Despite the fact that the NFT market has retraced, creators are continuing to explore the space and the tech is continuing to build toward more functionality and utility. Within crypto, creators with million-dollar “market cap” economies are more common than ever. And it isn’t just creators from the cryptosphere who are successfully building crypto economies.
For example, Twitch streamer Alliestrasza primarily streams card games like Hearthstone and Magic: The Gathering Arena to her 225,000 subscribers. Alliestrasza has built a million-dollar economy with her community of ALLIE social token holders by engaging the token community with unique benefits like participating in fan tournaments for various games.
As more creators build these kinds of economies with independent value and functions, we’ll see less and less correlation between social tokens that are designed around active community uses/engagement and the broader, more volatile crypto market that can attract more speculative participants.
Mass adoption and creators
A lot of people who were early to crypto might question why all of this matters. Creator coins aren’t a peer-to-peer electronic cash system or a “global computer.” True, maybe they are not. But bringing new audiences into crypto and helping them understand the value of the technology is the only way to grow the space in a significant way. Crypto is still early on its adoption curve. In order to get the technology into more hands, people will either need to use the technology as it is today (which is occurring at a fairly modest pace) or the technology will have to build more user-friendly layers that are interesting to people with less interest in or knowledge of technology and finance.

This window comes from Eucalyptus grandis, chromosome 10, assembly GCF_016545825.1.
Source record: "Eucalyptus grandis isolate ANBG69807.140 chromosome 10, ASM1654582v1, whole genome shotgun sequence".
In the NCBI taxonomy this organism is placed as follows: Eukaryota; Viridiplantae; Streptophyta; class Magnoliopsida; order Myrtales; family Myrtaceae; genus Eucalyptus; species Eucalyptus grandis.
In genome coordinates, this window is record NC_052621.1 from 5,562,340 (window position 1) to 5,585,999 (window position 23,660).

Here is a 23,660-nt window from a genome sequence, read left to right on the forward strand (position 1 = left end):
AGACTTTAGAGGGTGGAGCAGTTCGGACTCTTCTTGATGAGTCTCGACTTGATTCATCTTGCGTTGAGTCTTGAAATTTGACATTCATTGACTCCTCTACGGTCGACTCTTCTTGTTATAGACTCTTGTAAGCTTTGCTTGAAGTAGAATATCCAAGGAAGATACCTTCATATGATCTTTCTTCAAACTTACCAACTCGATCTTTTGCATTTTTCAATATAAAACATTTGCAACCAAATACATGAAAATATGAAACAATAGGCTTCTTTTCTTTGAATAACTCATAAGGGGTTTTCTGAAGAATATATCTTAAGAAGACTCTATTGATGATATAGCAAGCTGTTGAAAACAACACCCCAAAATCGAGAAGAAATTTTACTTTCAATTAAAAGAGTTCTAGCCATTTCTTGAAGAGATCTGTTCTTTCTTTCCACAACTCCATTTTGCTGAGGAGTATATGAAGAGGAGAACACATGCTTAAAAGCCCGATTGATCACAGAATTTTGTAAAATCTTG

Meeting consumers where they are — interacting with their favorite celebrities and creators — is one of the most obvious ways to do that. But the opportunity goes beyond creators and celebrities: Imagine what the adoption curve would look like if every person, brand or website on the internet that could benefit from decentralization was tokenized.
Of course, evolving regulations will play a role in the pace at which crypto and crypto-related projects are developed and adopted. This will be a key area to watch for creators and celebrities around the world, especially in the United States. And for the crypto platforms that serve creators, Financial Action Task Force compliance is already a must.
But as the technology and regulation coalesce and crypto is adopted into the experiences that internet users are already having, billions of people will gain exposure and become more familiar with the power and potential of the technology.
This could be the rising tide we’ve all been waiting for.
This article does not contain investment advice or recommendations. Every investment and trading move involves risk, and readers should conduct their own research when making a decision.
The views, thoughts and opinions expressed here are the author’s alone and do not necessarily reflect or represent the views and opinions of Cointelegraph.
Kevin Chou got his start in esports gaming as the founder and CEO of Kabam, which was eventually sold for $1 billion. His journey into the crypto space began in 2018 when he co-founded blockchain ecosystem Rally and served as its CEO for two years. The firm allows content creators, developers and others to take control of their own digital economies. Chou later founded Forte, a game-centric blockchain platform, where he currently serves as chairman in addition to his position at Rally.